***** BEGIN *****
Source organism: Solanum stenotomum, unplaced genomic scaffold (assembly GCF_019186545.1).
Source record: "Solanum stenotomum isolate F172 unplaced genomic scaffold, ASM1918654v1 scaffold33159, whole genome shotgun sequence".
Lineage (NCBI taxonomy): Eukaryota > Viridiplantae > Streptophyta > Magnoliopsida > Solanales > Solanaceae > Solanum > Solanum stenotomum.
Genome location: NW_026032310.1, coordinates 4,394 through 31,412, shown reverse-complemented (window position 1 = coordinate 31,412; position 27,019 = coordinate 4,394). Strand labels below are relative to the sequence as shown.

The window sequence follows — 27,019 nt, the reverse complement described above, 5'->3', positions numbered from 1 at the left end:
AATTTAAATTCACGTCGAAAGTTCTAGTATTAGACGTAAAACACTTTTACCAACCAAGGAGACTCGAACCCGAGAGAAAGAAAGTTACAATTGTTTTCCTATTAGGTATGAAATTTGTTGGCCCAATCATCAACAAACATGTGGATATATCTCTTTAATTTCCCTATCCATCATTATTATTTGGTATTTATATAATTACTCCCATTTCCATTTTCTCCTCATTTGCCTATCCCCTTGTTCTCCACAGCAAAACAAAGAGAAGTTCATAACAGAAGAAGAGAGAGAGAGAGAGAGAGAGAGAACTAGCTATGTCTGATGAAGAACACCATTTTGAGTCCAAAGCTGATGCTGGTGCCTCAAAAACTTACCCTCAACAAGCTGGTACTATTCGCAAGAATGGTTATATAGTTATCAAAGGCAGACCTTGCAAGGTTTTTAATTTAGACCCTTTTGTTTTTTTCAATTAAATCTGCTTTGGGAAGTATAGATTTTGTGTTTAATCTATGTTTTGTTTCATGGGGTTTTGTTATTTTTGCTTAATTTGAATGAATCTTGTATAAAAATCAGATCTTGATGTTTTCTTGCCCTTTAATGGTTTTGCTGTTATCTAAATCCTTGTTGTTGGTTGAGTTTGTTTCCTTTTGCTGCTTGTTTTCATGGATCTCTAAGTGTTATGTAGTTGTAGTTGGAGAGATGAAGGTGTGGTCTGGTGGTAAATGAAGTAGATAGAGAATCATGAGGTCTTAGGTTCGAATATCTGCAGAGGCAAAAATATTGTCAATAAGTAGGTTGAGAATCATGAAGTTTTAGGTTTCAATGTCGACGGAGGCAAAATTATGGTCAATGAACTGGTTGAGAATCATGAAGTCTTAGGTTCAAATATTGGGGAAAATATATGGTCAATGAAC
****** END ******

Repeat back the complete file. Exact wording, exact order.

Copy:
Source organism: Solanum stenotomum, unplaced genomic scaffold (assembly GCF_019186545.1).
Source record: "Solanum stenotomum isolate F172 unplaced genomic scaffold, ASM1918654v1 scaffold33159, whole genome shotgun sequence".
Lineage (NCBI taxonomy): Eukaryota > Viridiplantae > Streptophyta > Magnoliopsida > Solanales > Solanaceae > Solanum > Solanum stenotomum.
Genome location: NW_026032310.1, coordinates 4,394 through 31,412, shown reverse-complemented (window position 1 = coordinate 31,412; position 27,019 = coordinate 4,394). Strand labels below are relative to the sequence as shown.

The window sequence follows — 27,019 nt, the reverse complement described above, 5'->3', positions numbered from 1 at the left end:
AATTTAAATTCACGTCGAAAGTTCTAGTATTAGACGTAAAACACTTTTACCAACCAAGGAGACTCGAACCCGAGAGAAAGAAAGTTACAATTGTTTTCCTATTAGGTATGAAATTTGTTGGCCCAATCATCAACAAACATGTGGATATATCTCTTTAATTTCCCTATCCATCATTATTATTTGGTATTTATATAATTACTCCCATTTCCATTTTCTCCTCATTTGCCTATCCCCTTGTTCTCCACAGCAAAACAAAGAGAAGTTCATAACAGAAGAAGAGAGAGAGAGAGAGAGAGAGAGAACTAGCTATGTCTGATGAAGAACACCATTTTGAGTCCAAAGCTGATGCTGGTGCCTCAAAAACTTACCCTCAACAAGCTGGTACTATTCGCAAGAATGGTTATATAGTTATCAAAGGCAGACCTTGCAAGGTTTTTAATTTAGACCCTTTTGTTTTTTTCAATTAAATCTGCTTTGGGAAGTATAGATTTTGTGTTTAATCTATGTTTTGTTTCATGGGGTTTTGTTATTTTTGCTTAATTTGAATGAATCTTGTATAAAAATCAGATCTTGATGTTTTCTTGCCCTTTAATGGTTTTGCTGTTATCTAAATCCTTGTTGTTGGTTGAGTTTGTTTCCTTTTGCTGCTTGTTTTCATGGATCTCTAAGTGTTATGTAGTTGTAGTTGGAGAGATGAAGGTGTGGTCTGGTGGTAAATGAAGTAGATAGAGAATCATGAGGTCTTAGGTTCGAATATCTGCAGAGGCAAAAATATTGTCAATAAGTAGGTTGAGAATCATGAAGTTTTAGGTTTCAATGTCGACGGAGGCAAAATTATGGTCAATGAACTGGTTGAGAATCATGAAGTCTTAGGTTCAAATATTGGGGAAAATATATGGTCAATGAAC